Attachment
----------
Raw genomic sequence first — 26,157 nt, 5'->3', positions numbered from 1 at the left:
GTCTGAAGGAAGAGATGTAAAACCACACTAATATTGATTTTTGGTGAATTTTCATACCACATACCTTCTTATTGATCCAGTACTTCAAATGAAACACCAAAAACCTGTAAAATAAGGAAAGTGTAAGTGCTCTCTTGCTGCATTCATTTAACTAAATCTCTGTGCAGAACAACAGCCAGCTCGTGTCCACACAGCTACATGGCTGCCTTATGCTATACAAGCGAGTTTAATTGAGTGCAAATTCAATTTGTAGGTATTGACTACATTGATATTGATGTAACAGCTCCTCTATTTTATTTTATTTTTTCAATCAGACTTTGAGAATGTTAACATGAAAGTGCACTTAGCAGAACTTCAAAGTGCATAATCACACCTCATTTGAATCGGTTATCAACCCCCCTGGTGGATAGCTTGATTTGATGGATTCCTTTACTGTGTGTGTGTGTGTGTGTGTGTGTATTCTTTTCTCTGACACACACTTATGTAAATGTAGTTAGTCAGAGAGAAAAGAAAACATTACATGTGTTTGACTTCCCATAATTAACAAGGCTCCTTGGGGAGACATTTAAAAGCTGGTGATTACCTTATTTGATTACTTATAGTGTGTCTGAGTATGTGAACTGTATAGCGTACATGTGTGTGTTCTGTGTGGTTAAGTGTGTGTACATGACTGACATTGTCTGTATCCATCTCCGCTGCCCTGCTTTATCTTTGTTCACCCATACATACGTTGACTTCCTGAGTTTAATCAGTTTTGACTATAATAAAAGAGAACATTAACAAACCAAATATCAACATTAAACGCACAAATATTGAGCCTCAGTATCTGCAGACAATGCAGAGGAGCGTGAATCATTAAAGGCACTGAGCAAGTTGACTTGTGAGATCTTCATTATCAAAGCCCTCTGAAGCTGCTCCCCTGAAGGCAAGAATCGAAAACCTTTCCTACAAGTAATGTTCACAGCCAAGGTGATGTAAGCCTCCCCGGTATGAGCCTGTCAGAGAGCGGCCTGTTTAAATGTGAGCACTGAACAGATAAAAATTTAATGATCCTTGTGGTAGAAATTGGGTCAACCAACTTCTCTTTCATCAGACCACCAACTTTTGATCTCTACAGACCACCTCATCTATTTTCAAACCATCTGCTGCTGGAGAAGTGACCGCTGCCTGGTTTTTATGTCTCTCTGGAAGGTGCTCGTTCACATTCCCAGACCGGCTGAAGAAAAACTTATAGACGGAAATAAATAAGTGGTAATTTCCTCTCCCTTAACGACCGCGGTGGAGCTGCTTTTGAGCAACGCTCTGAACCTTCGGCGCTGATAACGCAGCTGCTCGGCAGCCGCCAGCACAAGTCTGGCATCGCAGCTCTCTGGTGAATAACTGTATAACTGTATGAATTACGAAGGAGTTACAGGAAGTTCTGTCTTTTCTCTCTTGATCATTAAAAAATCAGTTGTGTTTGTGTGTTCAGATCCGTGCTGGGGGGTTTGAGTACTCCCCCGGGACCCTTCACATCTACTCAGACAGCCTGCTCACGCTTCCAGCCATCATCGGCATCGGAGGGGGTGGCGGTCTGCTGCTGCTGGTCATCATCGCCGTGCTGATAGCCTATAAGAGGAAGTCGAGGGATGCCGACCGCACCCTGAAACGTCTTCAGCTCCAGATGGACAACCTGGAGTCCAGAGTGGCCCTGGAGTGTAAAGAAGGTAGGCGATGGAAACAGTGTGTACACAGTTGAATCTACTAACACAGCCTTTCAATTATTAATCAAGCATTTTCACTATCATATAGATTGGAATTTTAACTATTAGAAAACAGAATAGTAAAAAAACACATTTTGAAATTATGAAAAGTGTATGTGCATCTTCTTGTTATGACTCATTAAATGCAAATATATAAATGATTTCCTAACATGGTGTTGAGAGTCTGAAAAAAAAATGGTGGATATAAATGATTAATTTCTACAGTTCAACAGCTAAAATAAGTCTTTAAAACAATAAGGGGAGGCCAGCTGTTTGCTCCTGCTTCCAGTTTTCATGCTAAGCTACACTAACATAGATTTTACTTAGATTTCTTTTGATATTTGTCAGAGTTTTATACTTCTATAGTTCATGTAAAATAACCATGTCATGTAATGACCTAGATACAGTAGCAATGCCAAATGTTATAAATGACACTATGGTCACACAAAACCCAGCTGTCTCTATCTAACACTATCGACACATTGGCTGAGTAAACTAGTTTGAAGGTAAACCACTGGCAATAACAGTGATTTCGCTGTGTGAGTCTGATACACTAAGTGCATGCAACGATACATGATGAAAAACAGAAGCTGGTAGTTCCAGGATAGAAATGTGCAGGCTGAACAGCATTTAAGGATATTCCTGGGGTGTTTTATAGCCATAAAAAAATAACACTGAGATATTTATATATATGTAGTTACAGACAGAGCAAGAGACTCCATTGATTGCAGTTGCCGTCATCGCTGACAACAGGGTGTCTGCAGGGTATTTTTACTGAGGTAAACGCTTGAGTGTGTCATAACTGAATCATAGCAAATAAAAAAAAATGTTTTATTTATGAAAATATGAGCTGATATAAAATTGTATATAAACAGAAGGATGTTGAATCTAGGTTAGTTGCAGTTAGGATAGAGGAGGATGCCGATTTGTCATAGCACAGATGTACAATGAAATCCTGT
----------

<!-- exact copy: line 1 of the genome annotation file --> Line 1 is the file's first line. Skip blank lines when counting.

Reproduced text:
Raw genomic sequence first — 26,157 nt, 5'->3', positions numbered from 1 at the left: